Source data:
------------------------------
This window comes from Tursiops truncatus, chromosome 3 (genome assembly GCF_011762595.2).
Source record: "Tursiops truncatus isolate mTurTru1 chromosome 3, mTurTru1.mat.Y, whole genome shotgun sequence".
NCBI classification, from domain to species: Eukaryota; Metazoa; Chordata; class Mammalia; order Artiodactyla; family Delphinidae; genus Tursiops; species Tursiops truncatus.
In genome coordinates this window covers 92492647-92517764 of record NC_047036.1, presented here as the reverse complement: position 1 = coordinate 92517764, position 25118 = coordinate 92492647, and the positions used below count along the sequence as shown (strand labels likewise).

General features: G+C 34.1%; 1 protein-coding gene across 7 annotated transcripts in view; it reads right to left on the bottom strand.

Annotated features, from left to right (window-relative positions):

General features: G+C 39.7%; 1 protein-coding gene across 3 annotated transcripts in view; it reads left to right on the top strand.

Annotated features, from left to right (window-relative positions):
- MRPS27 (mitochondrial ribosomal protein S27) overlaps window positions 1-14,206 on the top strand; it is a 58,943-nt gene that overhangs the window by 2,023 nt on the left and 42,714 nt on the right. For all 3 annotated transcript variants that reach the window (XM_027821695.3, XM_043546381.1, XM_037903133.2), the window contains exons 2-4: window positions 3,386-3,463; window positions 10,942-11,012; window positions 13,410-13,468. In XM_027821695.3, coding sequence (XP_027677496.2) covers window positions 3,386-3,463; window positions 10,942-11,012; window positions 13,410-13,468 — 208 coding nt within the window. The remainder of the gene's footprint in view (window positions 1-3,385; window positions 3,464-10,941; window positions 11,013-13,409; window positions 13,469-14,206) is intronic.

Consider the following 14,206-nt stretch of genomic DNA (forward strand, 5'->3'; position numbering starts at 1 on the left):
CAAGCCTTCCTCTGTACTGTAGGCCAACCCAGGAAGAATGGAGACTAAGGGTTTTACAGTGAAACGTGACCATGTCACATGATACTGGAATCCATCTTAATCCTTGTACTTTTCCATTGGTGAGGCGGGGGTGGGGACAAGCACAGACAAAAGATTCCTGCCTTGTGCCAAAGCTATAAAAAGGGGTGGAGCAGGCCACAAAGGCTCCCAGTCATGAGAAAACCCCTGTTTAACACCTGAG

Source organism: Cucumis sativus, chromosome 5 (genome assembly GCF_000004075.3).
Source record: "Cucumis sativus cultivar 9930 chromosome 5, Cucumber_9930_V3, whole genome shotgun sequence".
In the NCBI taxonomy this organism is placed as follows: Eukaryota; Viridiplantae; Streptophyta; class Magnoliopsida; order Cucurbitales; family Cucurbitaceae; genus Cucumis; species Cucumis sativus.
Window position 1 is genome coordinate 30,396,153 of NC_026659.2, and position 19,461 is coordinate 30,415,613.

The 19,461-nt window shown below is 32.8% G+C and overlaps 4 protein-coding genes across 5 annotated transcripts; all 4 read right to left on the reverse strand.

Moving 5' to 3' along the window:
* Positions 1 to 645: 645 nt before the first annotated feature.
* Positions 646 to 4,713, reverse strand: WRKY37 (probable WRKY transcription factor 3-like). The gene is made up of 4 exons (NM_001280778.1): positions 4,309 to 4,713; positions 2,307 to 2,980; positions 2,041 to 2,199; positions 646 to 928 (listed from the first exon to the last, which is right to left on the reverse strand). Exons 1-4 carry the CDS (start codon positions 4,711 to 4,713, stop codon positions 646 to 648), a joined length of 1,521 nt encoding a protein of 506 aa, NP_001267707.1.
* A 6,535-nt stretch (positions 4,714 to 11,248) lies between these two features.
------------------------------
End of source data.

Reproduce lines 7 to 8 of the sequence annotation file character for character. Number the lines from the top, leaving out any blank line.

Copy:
General features: G+C 39.7%; 1 protein-coding gene across 3 annotated transcripts in view; it reads left to right on the top strand.

Annotated features, from left to right (window-relative positions):